"One is absolutely sickened, not by the crimes that the wicked have committed, but by the punishments that the good have inflicted." - Oscar Wilde

Friday, January 15, 2016

Writers join worldwide action to protest Palestinian poet's death sentence in Saudi Arabia

Saudi-born Palestinian poet Ashraf Fayadh
Saudi-born Palestinian poet Ashraf Fayadh
Hundreds of writers including Irvine Welsh, Ruth Padel and AL Kennedy are taking part in a worldwide reading in support of the Palestinian poet Ashraf Fayadh, who has been sentenced to death in Saudi Arabia after being accused of renouncing Islam.

The readings of Fayadh’s poetry at 122 events in 44 countries on Thursday are part of a campaign organised by the International literature festival Berlin calling on the UK and US governments to halt his beheading and to put pressure on Saudi Arabia to improve its human rights record.

The action comes ahead of a panel of judges considering Fayadh’s appeal next week, where it will be contested that the poet’s conviction for apostasy is seriously flawed and based on false and uncorroborated allegations

Poems being read at the worldwide event include a selection from Fayadh’s 2008 book, Instructions Within, which his accuser claimed promoted atheism, a charge the poet has denied.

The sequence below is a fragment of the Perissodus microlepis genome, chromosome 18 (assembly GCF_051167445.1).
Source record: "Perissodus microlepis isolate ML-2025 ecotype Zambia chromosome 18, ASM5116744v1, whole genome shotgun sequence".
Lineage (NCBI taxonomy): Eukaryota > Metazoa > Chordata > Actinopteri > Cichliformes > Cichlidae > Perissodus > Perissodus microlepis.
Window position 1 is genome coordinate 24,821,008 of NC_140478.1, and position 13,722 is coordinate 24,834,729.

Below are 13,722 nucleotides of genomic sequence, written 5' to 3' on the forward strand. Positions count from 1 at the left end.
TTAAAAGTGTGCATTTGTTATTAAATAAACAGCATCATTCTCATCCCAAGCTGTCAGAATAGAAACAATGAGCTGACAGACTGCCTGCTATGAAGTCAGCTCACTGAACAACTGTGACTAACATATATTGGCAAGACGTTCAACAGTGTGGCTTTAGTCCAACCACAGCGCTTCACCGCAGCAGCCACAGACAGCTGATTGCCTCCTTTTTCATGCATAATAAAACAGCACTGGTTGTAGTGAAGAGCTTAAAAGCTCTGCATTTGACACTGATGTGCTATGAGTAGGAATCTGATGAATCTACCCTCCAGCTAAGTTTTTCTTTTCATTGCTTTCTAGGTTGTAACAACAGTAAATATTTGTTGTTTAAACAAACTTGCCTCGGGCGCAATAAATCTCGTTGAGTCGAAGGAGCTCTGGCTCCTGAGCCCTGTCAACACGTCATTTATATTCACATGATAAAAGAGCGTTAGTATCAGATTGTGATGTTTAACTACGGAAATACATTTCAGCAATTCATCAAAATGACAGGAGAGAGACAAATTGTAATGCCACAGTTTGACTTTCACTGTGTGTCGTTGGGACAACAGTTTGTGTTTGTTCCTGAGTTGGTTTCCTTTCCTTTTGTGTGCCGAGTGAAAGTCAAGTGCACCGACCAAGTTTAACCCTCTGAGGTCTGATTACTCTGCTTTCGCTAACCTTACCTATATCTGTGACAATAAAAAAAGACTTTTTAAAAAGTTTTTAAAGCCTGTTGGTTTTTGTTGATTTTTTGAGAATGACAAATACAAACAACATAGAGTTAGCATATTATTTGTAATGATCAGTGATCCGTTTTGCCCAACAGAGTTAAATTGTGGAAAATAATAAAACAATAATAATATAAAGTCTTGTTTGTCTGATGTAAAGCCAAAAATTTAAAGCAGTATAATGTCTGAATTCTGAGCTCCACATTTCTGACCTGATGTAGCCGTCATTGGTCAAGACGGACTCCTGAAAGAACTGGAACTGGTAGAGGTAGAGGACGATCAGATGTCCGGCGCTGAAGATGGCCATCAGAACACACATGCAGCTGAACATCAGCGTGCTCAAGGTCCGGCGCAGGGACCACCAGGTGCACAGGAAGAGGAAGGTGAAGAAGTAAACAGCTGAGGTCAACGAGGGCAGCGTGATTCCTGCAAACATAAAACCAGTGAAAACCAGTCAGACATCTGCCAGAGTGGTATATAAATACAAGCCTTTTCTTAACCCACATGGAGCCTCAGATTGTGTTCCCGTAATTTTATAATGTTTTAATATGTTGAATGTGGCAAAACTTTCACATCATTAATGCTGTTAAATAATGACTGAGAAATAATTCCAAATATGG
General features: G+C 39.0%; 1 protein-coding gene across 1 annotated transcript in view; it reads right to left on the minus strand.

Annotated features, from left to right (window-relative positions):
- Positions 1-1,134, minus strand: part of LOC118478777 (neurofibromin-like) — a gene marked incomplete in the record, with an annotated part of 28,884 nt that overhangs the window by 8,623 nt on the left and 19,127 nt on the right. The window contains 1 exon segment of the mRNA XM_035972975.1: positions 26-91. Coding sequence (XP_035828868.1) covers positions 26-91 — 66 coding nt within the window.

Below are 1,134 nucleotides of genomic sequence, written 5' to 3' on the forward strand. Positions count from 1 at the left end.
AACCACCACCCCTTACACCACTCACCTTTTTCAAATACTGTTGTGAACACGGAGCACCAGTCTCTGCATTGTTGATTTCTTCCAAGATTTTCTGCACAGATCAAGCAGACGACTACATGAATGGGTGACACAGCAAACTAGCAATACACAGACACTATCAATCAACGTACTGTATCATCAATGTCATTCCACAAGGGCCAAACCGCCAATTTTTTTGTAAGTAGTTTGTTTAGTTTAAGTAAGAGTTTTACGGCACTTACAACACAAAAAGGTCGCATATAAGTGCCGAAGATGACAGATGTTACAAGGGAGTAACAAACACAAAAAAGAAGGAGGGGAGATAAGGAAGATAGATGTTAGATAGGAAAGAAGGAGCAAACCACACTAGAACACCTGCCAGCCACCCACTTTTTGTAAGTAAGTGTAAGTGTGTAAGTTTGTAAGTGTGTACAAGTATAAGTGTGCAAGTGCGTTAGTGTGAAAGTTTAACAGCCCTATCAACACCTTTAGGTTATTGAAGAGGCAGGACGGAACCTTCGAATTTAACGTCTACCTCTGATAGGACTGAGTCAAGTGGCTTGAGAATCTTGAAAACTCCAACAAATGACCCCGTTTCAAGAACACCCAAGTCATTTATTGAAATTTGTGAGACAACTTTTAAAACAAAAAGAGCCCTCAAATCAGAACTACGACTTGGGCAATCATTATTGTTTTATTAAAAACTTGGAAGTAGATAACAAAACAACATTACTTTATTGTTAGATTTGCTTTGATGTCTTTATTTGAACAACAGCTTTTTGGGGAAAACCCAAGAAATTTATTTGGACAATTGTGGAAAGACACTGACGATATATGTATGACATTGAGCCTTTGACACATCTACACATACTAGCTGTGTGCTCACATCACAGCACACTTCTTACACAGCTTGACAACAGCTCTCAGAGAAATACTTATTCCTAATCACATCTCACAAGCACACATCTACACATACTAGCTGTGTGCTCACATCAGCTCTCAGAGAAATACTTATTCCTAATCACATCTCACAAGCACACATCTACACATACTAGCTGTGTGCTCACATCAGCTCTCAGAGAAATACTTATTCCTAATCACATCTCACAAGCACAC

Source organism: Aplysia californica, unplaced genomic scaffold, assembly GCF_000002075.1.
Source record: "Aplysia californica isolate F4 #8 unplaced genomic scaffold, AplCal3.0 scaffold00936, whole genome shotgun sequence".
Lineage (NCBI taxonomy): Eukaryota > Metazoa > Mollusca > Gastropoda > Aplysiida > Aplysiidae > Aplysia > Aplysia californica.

AL Kennedy, who is participating in a reading organised by PEN England at the Mosaic Rooms in west London, said Fayadh’s persecution was “very obviously unjust and morally repellent”.

Calling on the Saudi authorities to show mercy and wisdom, the novelist also offered the poet her “admiration for his courage and his devotion to truth and justice” and hoped that the international show of solidarity would “provide a measure of comfort in what must be a horrifying situation”.

Irvine Welsh, who will read at the Two Hearted Queen coffee shop in Chicago, said he hoped the campaign would put “pressure on governments who espouse democracy and freedom to consider their actions in dealing with [Saudi Arabia]”.

The Trainspotting author added: “I have distaste for all clerical regimes. I believe that people should be free to practice and renounce any religion they see fit. If you believe in human rights and are anti-fundamentalist terrorism, then isolate the regime in Saudi Arabia. Otherwise, you are guilty by association.”


Source: The Guardian, January 14, 2016

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